Pandekten, &c. iii. p. 550. See also Rein, Das CriminalrecJit der Romer^ p. 304.

A person might commit furtum by aiding in a furtum, as if a man should jostle you in order to give another the opportunity of taking your money; or drive away your sheep or cattle in order that another might get possession of them: but if it were done merely in a sportive way, and not with a view of aiding in a theft, it was not furtum, though there might be in such case an actio utilis under the Lex Aquilia, which gave such an action even in the case of culpa. [damnum.]

Furtum was either Manifestum or Nee Manifes-tum. It was clearly manifestum when the person was caught in the act ; but in various other cases there was a difference of opinion as to whether the furtum was manifestum or not. Some were of opinion that it was furtum manifestum so long as the thief was engaged in carrying the thing to the place to which he designed to carry it: and others maintained that it was furtum manifestum if the thief was ever found with the stolen thing in his possession ; but this opinion did not prevail. (Gams, iii. 184 ; Inst. 4. tit. r. § 3.) That which was not manifestum was nee manifestum. Furtum conceptum and oblatum were not species of theft, but species of action. It was called conceptum, furtum xvhen a stolen thing was sought and found, in the presence of witnesses, in the possession of a person, who, though he might not be the thief, was liable to an action called Furti Concepti. If a man gave you a stolen thing, in order that it might be found (conciperetur) in your possession,rather than in his, this was called Furtum Oblatum, and you had an action Furti Oblati against him, even if he was not the thief. There was also the action Prohibit! Furti against him who prevented a person from searching for a stolen thing (furtum) ; for the word furtum signifies both the act of theft and the thing stolen.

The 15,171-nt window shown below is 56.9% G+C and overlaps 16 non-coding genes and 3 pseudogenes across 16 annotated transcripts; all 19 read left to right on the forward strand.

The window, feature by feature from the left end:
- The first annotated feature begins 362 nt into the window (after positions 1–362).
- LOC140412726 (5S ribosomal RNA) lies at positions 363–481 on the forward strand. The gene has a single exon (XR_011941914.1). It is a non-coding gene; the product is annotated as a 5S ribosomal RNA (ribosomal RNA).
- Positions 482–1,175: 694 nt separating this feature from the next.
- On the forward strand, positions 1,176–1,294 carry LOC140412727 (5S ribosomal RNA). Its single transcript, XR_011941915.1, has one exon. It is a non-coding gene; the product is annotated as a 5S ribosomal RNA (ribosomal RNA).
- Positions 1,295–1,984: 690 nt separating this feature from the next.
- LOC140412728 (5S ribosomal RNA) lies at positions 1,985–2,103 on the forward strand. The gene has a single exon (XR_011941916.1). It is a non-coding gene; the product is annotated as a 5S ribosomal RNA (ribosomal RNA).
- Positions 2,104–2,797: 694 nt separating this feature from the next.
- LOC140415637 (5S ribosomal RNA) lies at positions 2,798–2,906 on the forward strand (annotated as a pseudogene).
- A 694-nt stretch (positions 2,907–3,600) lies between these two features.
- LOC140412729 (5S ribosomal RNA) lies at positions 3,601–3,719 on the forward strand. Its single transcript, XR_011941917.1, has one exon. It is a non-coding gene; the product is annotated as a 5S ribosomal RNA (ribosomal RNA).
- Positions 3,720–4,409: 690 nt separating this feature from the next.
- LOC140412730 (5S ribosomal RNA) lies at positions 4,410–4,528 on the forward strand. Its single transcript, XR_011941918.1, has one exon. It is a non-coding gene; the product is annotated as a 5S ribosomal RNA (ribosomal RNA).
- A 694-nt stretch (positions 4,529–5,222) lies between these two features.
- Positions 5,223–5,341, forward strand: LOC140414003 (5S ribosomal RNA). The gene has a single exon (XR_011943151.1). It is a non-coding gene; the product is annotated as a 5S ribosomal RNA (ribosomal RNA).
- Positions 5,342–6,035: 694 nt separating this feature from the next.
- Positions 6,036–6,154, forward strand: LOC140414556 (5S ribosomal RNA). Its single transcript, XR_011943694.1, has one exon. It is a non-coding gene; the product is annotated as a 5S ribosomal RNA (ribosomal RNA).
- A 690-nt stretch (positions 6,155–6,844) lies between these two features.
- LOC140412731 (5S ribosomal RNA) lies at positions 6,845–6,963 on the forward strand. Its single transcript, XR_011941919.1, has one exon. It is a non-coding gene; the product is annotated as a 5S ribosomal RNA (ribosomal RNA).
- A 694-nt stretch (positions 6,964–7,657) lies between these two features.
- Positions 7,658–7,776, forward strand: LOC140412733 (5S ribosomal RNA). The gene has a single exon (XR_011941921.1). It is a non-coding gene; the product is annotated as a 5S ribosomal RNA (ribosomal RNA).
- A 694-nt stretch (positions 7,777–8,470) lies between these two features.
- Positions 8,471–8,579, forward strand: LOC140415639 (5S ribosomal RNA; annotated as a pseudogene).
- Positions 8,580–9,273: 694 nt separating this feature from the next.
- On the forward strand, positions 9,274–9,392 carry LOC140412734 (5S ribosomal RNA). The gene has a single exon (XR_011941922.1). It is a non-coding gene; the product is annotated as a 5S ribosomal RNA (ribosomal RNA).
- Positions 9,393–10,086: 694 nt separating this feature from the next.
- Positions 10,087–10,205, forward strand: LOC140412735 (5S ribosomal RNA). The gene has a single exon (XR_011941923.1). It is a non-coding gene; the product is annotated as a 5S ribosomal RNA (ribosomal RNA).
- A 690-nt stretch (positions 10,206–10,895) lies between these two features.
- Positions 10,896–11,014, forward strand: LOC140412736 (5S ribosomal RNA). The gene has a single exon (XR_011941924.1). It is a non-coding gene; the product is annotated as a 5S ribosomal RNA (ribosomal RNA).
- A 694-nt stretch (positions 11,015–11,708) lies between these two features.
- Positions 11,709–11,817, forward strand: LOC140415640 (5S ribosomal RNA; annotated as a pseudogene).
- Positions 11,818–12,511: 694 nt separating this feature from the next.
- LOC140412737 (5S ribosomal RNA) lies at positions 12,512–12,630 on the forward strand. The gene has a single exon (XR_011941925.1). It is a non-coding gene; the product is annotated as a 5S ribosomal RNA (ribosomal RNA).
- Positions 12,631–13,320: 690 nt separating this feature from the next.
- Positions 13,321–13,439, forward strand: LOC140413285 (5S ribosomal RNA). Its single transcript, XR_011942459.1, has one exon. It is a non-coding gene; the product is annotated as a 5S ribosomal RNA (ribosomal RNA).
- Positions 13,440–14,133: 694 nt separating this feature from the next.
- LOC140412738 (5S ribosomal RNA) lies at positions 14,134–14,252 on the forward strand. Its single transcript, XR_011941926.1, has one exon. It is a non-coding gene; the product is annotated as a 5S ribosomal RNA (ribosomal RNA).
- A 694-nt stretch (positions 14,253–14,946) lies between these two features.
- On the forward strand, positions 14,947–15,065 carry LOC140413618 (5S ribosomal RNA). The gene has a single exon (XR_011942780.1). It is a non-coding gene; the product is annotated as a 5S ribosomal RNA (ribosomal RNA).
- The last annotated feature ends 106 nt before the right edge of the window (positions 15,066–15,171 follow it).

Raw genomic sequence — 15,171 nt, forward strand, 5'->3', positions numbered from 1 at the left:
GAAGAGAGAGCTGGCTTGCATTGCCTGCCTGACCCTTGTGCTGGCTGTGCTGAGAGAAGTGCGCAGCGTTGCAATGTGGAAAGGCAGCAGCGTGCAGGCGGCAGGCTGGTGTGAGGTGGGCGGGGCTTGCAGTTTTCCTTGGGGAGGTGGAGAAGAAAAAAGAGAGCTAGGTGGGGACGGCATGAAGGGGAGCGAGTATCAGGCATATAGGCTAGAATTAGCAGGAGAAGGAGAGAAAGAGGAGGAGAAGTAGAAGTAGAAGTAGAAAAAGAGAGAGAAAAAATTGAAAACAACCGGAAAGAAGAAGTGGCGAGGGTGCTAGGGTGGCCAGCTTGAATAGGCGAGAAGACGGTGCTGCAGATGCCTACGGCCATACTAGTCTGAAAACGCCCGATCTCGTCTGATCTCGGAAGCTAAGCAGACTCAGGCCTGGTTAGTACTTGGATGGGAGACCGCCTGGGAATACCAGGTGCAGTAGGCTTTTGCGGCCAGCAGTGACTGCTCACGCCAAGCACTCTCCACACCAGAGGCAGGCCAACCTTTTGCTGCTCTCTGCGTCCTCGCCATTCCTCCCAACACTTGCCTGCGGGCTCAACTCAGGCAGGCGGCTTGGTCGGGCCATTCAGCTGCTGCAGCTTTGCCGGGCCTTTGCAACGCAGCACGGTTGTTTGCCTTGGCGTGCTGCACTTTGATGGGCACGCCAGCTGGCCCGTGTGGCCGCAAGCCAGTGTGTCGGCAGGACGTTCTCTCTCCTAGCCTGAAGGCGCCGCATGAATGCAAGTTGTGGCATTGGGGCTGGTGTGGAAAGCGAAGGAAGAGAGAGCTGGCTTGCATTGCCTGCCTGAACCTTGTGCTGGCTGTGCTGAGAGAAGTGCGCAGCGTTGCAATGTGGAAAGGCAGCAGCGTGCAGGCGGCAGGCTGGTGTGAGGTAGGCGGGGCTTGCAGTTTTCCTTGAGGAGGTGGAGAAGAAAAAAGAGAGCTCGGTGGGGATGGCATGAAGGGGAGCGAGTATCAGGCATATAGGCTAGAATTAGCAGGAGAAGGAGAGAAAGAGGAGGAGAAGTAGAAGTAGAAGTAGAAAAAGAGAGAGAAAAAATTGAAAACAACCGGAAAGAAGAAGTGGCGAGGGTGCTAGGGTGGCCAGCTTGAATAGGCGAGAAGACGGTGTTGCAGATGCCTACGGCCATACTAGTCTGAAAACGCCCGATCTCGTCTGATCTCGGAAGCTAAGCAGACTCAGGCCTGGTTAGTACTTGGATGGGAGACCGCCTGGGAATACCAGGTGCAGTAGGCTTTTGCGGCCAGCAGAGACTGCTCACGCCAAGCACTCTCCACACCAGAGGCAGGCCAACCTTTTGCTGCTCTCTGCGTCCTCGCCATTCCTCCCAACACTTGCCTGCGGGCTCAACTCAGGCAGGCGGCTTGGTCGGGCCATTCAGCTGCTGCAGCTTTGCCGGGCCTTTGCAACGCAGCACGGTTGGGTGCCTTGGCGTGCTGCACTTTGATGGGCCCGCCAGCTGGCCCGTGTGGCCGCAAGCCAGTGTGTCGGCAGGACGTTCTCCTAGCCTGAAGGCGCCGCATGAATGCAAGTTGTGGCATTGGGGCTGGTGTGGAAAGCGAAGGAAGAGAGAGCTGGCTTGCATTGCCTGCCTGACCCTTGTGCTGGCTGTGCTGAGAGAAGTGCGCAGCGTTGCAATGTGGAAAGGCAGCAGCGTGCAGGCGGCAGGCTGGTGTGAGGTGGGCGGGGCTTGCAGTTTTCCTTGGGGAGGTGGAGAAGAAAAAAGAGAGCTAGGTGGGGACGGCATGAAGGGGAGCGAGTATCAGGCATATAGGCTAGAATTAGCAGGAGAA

The punishment for furtum manifestum by the law of the Twelve Tables was capitalis, that is, it affected the person's caput: a freeman who had committed theft was flogged and consigned (addic-tus) to the injured person ; but whether the thief became a slave in consequence of this addictio, or an adjudicatuSj was a matter in dispute among the ancient Romans. The Edict subsequently changed the penalty into an actio quadrupli, both in the case of a slave and a freedman. The penalty of the Twelve Tables,- in the case of a furtum nee mani­festum, was duphnn^ and this was retained in the Edict: in the case of the conceptum and oblatum it was triplum, and this also was retained in the Edict. In the case of Pro-hibitumt the penalty was quadruplum, according to the provisions of the Edict; for the law of the Twelve Tables had af­fixed no penalty in this case, but merely enacted that if a man would search for stolen propertj^, he must be naked all but a cloth round his middle, and must hold a dish in his hand. If he found any thing, it was fartum manifestum. The ab­surdity of the law, says Oaf its, is apparent ; for if a man would not let a person search in his ordinary dress, much less would he allow him to search un­dressed, when the penalty would be so much more severe if any thing was found. (Compare Grimm, Van der Poesie in Reclit, Zeitschrift, vol. ii. p. 91.)

The actio furti was given to all persons who had an interest in the preservation of the tiling stolen (cujus interest rem salvam esse)^ and the owner of